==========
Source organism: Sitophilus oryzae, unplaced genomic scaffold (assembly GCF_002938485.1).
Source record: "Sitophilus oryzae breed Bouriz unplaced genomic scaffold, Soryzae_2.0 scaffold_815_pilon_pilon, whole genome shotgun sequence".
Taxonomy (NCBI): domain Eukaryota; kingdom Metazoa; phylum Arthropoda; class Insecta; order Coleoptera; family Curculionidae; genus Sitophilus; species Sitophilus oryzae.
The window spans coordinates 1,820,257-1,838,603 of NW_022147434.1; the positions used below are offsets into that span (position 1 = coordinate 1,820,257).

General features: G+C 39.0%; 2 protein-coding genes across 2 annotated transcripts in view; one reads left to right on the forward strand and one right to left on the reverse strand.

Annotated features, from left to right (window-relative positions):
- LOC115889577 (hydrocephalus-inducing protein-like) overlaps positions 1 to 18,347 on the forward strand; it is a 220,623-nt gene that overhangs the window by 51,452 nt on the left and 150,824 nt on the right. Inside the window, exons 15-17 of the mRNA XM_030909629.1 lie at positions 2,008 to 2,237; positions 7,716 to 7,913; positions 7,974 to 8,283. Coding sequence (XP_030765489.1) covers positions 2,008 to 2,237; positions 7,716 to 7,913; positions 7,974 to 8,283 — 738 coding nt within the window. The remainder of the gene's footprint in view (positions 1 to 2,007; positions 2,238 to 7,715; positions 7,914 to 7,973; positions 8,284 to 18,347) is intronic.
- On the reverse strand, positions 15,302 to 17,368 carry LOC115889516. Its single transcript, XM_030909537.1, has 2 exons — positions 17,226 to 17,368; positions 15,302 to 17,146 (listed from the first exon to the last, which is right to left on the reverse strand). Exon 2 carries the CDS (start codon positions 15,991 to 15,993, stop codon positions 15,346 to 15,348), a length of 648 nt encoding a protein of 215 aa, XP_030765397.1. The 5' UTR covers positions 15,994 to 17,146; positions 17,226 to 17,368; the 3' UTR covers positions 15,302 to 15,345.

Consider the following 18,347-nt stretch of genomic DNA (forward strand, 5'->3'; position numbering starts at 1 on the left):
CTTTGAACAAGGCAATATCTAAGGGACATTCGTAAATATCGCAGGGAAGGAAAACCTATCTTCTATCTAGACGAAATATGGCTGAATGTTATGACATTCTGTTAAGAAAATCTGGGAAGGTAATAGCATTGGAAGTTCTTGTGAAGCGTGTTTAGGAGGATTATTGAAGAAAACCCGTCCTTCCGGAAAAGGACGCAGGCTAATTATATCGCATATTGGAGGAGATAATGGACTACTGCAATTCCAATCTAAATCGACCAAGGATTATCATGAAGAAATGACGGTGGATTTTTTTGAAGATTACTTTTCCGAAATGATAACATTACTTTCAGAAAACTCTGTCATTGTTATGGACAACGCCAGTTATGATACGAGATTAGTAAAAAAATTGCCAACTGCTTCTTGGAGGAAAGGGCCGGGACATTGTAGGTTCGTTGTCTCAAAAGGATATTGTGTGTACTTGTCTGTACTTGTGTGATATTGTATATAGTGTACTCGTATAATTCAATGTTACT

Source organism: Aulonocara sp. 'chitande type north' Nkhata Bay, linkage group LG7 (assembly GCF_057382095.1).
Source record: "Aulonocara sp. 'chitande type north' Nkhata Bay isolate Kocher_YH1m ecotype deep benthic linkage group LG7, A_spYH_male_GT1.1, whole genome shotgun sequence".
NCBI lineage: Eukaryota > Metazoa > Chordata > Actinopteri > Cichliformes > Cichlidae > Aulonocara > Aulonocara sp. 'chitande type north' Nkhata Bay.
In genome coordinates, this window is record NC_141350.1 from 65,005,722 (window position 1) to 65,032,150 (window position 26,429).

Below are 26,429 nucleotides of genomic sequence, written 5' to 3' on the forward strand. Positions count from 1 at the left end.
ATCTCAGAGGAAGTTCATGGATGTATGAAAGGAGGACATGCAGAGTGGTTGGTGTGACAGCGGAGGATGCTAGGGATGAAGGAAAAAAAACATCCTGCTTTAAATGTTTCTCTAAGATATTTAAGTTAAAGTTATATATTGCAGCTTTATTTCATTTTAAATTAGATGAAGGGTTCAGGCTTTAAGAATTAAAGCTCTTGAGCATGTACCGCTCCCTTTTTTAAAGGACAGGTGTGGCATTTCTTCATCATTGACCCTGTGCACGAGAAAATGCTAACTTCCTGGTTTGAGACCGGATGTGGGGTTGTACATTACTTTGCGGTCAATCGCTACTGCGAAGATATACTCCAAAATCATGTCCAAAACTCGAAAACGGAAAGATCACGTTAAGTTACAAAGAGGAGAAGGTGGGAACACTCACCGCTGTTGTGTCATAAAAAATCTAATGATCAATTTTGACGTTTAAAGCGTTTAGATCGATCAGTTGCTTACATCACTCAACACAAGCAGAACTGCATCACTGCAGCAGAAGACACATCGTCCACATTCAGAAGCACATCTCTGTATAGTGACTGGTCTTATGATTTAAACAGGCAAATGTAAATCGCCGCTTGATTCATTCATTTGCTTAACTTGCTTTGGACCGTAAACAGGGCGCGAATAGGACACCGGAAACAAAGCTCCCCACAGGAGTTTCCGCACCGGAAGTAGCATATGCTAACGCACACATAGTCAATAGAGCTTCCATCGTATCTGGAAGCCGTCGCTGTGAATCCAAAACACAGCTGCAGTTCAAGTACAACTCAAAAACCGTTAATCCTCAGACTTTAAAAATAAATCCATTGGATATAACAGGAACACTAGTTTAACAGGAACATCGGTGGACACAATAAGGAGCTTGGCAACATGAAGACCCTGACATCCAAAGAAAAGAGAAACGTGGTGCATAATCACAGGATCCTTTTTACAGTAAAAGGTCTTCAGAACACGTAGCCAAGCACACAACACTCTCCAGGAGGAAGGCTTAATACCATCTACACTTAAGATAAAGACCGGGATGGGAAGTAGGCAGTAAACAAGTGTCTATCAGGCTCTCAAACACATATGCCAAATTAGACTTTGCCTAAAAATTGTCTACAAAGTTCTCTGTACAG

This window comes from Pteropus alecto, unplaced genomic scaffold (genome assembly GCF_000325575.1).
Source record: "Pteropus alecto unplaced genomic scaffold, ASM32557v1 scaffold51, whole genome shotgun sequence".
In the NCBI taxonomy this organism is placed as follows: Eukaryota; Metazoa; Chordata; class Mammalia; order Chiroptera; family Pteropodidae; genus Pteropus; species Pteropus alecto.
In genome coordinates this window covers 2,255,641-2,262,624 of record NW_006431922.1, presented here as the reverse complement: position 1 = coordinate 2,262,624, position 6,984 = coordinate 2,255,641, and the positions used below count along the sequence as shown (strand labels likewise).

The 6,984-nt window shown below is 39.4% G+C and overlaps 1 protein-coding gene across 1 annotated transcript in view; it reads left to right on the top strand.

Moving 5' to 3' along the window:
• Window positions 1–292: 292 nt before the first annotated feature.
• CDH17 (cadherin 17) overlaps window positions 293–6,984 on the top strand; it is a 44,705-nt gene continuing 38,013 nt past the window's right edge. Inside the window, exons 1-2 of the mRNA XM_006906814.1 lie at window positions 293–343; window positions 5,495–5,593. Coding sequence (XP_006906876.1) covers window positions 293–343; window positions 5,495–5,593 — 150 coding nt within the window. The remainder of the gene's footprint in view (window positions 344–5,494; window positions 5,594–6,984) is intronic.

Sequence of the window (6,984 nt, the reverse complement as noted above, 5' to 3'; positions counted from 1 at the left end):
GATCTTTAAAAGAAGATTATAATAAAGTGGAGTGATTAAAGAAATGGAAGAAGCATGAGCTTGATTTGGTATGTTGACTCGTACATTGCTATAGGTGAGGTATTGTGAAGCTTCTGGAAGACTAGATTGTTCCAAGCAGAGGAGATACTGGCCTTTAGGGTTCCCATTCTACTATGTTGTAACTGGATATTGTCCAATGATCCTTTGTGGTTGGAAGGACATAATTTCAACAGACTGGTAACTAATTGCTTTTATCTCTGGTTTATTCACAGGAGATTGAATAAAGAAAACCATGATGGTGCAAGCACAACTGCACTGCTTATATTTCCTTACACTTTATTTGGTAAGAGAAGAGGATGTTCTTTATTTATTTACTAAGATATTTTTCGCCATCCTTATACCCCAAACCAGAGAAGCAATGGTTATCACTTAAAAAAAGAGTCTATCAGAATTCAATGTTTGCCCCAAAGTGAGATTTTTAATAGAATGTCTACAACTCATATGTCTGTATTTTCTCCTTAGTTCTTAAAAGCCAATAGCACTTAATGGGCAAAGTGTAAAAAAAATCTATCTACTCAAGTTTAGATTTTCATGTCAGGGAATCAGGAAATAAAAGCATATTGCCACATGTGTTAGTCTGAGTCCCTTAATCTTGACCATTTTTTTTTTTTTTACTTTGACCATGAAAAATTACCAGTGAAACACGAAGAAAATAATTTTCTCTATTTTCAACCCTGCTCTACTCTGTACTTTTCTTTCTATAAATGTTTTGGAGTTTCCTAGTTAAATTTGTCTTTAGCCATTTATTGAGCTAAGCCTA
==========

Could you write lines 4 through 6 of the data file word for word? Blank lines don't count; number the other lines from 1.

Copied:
The window spans coordinates 1,820,257-1,838,603 of NW_022147434.1; the positions used below are offsets into that span (position 1 = coordinate 1,820,257).

General features: G+C 39.0%; 2 protein-coding genes across 2 annotated transcripts in view; one reads left to right on the forward strand and one right to left on the reverse strand.

Annotated features, from left to right (window-relative positions):